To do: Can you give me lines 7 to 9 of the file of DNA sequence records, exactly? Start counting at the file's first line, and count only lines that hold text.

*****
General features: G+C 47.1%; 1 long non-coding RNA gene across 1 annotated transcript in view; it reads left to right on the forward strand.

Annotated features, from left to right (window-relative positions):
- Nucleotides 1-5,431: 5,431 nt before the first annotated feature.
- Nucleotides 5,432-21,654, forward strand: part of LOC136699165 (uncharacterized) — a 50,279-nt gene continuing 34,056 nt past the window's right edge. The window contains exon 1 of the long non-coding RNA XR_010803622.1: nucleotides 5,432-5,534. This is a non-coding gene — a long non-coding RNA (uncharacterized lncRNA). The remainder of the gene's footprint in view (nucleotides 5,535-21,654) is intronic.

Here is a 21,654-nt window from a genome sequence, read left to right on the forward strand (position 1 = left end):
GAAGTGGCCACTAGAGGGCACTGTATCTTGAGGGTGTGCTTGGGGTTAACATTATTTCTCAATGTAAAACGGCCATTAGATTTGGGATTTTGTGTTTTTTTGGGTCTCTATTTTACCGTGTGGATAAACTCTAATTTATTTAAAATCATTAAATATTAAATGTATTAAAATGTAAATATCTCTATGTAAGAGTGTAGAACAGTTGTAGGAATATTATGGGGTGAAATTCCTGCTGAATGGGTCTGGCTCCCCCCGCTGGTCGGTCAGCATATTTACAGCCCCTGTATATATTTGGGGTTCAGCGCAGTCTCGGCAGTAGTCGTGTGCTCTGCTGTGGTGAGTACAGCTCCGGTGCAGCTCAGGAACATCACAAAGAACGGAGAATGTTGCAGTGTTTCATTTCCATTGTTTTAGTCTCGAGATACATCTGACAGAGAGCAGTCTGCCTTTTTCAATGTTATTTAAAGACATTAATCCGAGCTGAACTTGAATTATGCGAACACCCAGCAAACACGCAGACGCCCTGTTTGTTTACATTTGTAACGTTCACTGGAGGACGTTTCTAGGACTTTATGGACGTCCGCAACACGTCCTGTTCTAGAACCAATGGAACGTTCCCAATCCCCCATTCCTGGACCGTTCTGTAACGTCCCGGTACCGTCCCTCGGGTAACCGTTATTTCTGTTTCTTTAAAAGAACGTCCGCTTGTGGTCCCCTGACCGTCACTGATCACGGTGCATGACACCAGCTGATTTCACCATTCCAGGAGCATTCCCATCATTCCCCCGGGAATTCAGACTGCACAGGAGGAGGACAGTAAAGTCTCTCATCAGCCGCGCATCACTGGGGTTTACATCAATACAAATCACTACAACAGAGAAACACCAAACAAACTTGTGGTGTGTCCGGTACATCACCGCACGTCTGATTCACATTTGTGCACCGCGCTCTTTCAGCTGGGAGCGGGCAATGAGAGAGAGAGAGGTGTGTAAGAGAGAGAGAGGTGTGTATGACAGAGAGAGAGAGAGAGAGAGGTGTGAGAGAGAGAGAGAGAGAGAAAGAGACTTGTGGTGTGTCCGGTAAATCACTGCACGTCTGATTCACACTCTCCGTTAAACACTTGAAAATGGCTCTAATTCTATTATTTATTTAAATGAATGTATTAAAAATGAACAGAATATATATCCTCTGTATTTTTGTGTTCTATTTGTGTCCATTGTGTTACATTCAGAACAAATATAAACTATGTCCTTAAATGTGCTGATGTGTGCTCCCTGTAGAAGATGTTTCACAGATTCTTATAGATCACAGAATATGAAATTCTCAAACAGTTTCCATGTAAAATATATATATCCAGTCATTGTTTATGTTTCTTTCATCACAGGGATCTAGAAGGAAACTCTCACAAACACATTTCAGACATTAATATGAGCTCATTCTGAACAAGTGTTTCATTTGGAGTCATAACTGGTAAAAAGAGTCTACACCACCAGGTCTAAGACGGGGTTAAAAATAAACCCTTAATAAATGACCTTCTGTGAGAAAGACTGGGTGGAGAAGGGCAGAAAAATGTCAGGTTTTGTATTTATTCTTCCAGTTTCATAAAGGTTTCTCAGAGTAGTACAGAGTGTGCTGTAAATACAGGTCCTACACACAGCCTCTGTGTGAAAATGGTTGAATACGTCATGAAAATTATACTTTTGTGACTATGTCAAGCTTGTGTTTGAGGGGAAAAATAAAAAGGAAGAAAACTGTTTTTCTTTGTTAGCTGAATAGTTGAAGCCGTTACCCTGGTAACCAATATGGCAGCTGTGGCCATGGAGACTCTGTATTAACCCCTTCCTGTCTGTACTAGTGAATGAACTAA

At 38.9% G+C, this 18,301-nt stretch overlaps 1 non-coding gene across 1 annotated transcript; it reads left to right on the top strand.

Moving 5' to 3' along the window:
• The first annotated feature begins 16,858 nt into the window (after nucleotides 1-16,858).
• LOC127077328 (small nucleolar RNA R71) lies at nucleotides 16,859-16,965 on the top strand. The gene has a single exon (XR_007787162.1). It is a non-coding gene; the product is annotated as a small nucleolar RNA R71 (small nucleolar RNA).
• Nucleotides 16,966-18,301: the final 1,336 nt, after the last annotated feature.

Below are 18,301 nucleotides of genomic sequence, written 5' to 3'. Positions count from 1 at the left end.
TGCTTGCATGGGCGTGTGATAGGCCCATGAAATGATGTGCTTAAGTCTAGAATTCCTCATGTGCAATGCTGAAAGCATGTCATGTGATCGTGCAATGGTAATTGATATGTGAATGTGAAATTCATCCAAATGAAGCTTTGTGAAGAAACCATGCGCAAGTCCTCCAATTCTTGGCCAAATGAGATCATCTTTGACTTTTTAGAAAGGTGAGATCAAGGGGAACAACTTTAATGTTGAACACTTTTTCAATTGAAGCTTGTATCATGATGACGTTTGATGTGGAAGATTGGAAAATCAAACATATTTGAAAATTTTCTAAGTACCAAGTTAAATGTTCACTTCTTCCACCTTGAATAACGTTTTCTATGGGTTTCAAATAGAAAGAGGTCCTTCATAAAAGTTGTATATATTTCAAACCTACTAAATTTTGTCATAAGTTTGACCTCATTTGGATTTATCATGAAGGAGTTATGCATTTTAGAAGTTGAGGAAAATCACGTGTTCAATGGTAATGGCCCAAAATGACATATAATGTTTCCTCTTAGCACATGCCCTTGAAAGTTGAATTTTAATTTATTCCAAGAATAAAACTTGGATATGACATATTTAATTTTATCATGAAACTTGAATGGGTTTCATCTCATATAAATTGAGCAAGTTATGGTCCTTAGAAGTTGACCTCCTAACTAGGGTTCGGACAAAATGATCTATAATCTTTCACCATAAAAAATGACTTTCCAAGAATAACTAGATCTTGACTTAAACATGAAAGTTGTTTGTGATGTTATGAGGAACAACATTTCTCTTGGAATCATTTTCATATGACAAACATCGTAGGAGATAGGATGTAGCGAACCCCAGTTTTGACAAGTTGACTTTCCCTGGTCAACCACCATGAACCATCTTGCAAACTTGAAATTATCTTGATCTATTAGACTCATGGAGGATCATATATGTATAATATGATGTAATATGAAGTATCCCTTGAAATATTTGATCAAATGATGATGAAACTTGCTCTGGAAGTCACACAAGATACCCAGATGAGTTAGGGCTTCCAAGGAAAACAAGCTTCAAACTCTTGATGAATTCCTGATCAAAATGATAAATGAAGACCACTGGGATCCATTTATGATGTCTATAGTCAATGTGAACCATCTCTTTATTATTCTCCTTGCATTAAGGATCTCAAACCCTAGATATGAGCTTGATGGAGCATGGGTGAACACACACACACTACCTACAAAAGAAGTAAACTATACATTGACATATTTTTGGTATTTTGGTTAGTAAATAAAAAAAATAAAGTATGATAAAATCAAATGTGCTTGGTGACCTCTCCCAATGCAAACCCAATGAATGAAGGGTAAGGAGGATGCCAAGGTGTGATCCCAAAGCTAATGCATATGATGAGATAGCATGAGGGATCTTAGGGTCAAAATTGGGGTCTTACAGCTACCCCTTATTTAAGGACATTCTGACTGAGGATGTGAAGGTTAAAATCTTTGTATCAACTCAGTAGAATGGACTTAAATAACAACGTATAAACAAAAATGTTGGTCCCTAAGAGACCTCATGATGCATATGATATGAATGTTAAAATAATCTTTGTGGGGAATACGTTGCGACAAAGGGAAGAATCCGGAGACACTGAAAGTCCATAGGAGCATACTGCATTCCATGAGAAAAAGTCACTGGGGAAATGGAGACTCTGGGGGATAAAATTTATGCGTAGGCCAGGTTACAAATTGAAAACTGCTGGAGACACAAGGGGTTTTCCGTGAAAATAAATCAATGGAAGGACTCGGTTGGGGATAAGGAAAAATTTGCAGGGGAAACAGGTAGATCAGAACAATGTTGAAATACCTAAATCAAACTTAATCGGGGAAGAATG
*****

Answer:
At 38.9% G+C, this 18,301-nt stretch overlaps 1 non-coding gene across 1 annotated transcript; it reads left to right on the top strand.

Moving 5' to 3' along the window:
• The first annotated feature begins 16,858 nt into the window (after nucleotides 1-16,858).